5. This is very true; however, bottled water is not the solution. In many places (e.g. Fiji), it's the problem. Corporations claiming sole use of, and commodifying, any of our dwindling sources of clean water is not a way to ensure the availability of clean water for all. Also, in a place like the US, which is the largest consumer of bottled water (and just about anything else), there is absolutely no need in most cases; standards for tap water safety are higher than for bottled water, and in many cases the bottled water is just tap water.

Your points are good, and I appreciate that bottled water perhaps shouldn't vanish entirely, but as people, particularly Americans, generally use it, it is a terrible, terrible thing.

Ethan said...

PS Yeah, landmines are pretty goddamn fucking evil. Did you see this?

Soj said...

Where's my big check from the plastic water bottle people? ;)

I must say I always find it rather odd this obsession about water bottles when as far as I can tell, every single liquid in the store comes in a one-time use disposable container.

For instance, walking into any convenience store, I'd say there's far more soda/pop bottles than plain water. All those bottles are exactly the same (as far as I know), get used the same (once) and dumped the same and it causes the same pollution.

What's the fuss over water bottles? I'd say that water bottles SOMETIMES do get re-used because the bottle is essentially clean. Soda/pop bottles? Effectively never get re-used.

The "tragedy" seems to be that because I (as USA resident) can fill up a container with the product (flat water) then it's some environmental shame that I pay someone else to do it.

But if the same exact company adds a little sugar (or HCFS) and caramel color then magically it's "okay" and *what can you do? shrug* or what?

Next time you're at work or at the mall or somewhere, glance in the garbage can. Are there more soda bottles or water bottles in there? IOW is Pepsi cranking out more Pepsi bottles or Dasani bottles?

Regardless, if one-time use plastic bottles are the scourge of the earth (even if they originally held "only" Dr. Pepper), the answer seems to be either:

1) Make it back to the 1960's or earlier, where all bottles were glass - and possibly even the old deposit and return for cash scheme - bottles returned, washed and re-used.

2) Make a bio-degradable plastic for drink containers (regardless of ingredient bias).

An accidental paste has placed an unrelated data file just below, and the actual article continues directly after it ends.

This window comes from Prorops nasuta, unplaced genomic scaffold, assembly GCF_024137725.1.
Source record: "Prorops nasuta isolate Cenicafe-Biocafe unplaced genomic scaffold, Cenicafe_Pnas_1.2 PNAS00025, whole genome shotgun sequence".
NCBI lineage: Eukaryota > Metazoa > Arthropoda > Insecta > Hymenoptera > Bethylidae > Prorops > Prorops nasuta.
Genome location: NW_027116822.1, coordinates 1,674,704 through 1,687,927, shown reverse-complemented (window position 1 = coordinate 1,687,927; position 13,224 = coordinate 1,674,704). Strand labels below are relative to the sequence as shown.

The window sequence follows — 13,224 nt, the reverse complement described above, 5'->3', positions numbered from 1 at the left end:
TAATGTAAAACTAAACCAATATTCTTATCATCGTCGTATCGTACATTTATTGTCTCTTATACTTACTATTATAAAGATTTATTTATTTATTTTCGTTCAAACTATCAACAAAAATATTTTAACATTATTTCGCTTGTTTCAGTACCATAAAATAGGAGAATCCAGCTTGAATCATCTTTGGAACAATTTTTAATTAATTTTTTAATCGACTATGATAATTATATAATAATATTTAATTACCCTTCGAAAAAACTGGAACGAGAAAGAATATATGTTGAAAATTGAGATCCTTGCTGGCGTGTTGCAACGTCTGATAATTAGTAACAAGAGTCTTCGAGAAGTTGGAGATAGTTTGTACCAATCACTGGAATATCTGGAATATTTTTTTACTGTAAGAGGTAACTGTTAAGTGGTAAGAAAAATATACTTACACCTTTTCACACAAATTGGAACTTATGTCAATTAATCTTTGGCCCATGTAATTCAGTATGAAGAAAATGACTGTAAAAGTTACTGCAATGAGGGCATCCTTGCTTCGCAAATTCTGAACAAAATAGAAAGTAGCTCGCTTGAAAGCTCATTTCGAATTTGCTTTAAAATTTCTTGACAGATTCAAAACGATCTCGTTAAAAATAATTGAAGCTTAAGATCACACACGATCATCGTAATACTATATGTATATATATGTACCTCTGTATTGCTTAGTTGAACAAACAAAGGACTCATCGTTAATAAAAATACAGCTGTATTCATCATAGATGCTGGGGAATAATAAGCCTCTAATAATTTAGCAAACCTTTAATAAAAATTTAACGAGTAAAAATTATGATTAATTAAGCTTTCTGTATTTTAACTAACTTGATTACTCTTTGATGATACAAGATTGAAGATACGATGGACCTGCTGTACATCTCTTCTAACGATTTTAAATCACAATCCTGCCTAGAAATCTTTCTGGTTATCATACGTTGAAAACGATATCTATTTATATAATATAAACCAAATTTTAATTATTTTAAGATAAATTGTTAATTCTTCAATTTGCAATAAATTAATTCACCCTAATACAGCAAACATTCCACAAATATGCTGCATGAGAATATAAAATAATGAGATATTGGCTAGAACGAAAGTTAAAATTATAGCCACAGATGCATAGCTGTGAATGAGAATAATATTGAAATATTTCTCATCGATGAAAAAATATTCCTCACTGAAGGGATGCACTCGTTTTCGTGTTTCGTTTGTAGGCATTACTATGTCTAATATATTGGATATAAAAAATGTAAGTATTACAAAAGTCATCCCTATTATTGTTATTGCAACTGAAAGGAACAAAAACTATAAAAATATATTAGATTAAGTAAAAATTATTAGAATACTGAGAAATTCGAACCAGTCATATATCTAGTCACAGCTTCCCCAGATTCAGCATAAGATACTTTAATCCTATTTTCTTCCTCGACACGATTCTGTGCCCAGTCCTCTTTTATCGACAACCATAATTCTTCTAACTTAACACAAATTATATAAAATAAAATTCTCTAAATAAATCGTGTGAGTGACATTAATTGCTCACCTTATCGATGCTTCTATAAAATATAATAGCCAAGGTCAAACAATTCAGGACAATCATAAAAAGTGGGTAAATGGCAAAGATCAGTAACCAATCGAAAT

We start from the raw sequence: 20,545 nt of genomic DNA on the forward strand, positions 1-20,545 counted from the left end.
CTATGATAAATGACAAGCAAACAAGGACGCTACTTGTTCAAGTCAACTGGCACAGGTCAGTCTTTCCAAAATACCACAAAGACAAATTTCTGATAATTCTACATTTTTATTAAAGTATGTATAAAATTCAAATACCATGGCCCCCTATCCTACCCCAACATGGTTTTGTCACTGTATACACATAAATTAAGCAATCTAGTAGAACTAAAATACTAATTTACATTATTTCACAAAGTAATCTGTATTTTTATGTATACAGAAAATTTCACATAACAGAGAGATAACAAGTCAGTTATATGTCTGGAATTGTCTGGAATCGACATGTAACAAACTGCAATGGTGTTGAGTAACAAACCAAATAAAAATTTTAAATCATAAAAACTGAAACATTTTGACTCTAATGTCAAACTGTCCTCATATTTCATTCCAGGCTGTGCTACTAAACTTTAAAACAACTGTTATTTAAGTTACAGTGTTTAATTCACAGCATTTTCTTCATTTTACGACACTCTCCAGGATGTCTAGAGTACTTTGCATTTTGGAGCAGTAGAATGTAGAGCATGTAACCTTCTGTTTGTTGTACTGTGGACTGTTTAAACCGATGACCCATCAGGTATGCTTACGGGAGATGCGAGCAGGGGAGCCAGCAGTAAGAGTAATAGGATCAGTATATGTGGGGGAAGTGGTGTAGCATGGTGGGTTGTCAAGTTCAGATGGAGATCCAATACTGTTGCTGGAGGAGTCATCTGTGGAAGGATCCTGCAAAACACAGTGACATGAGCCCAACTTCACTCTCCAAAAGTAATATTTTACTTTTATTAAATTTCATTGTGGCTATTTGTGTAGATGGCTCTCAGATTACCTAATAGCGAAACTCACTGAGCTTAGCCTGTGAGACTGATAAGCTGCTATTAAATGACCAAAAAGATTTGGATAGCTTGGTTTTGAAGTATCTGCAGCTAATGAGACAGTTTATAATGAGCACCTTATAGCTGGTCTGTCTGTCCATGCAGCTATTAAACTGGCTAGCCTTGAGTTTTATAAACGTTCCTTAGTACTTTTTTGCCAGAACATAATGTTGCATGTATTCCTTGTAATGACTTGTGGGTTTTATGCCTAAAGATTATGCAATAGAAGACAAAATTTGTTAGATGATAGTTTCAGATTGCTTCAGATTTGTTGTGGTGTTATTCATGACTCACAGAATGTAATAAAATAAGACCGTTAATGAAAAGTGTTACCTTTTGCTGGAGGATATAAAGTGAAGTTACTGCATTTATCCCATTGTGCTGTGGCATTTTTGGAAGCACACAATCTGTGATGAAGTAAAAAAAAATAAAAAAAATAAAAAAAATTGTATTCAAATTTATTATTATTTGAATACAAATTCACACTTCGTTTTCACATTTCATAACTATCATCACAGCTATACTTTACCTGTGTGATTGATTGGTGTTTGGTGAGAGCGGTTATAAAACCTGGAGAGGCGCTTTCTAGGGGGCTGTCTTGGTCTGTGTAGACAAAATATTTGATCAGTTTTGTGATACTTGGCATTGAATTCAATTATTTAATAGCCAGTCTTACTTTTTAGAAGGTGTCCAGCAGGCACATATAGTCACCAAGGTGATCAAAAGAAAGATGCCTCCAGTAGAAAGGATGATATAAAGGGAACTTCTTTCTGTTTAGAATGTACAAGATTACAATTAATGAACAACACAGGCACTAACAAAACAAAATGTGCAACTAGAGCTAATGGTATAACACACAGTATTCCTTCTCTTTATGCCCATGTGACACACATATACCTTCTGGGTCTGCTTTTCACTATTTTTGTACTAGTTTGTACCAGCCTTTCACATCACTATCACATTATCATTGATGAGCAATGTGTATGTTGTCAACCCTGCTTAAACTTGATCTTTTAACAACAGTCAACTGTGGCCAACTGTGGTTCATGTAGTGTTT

Sounds more far-fetched than it really is though as not all plastic necessarily has to come from petroleum.

3) Find a new way for people to haul around single "portions" of liquids. Earthenware jars? Waxed paper cups? Collapsible localized force fields? :P

Soj said...

BTW on that landmine thing, I got only two words for ya: JURASSIC PARK


Anonymous said...

soj, i don't know if you've heard of some amazing new discoveries. here's one:

water is necessary to live.

none of that other crap you mention is.

and you know what's better than a water bottle? a water fountain.

Soj said...

"None of that other crap" is necessary to live, eh? Well:

1) Pollution is caused by both "necessary" things as well as "unnecessary" and if people are consuming one BILLION bottles/cans of Coca-Cola per day (which they are), it's a reality that needs facing.

2) Sodas and all the rest ARE 99% water. They keep you hydrated and abate death almost as well as "plain" water.

Not to mention a company making both soda (Pepsi) and water (Dasani) is putting the same water in the same bottles - the only difference is one (Pepsi) has a little color and sweetener.

The "evilness" of bottled drinks is the same regardless of content :P

Ethan said...

The "evilness" of bottled drinks is the same regardless of content

This is absolutely true and your point is well taken. I guess what I'm trying to get at is the more general commodification of necessities, which is a much larger issue that bottled water is just one expression of. I should remember in the future that my tendency to hyperbole can be silly and distractingly ineffective.

Your Jurassic Park reference took me a moment to figure out but when I did I really cracked up.

Anonymous said...

maybe when you're being hyperbolic you could spell it "evyil"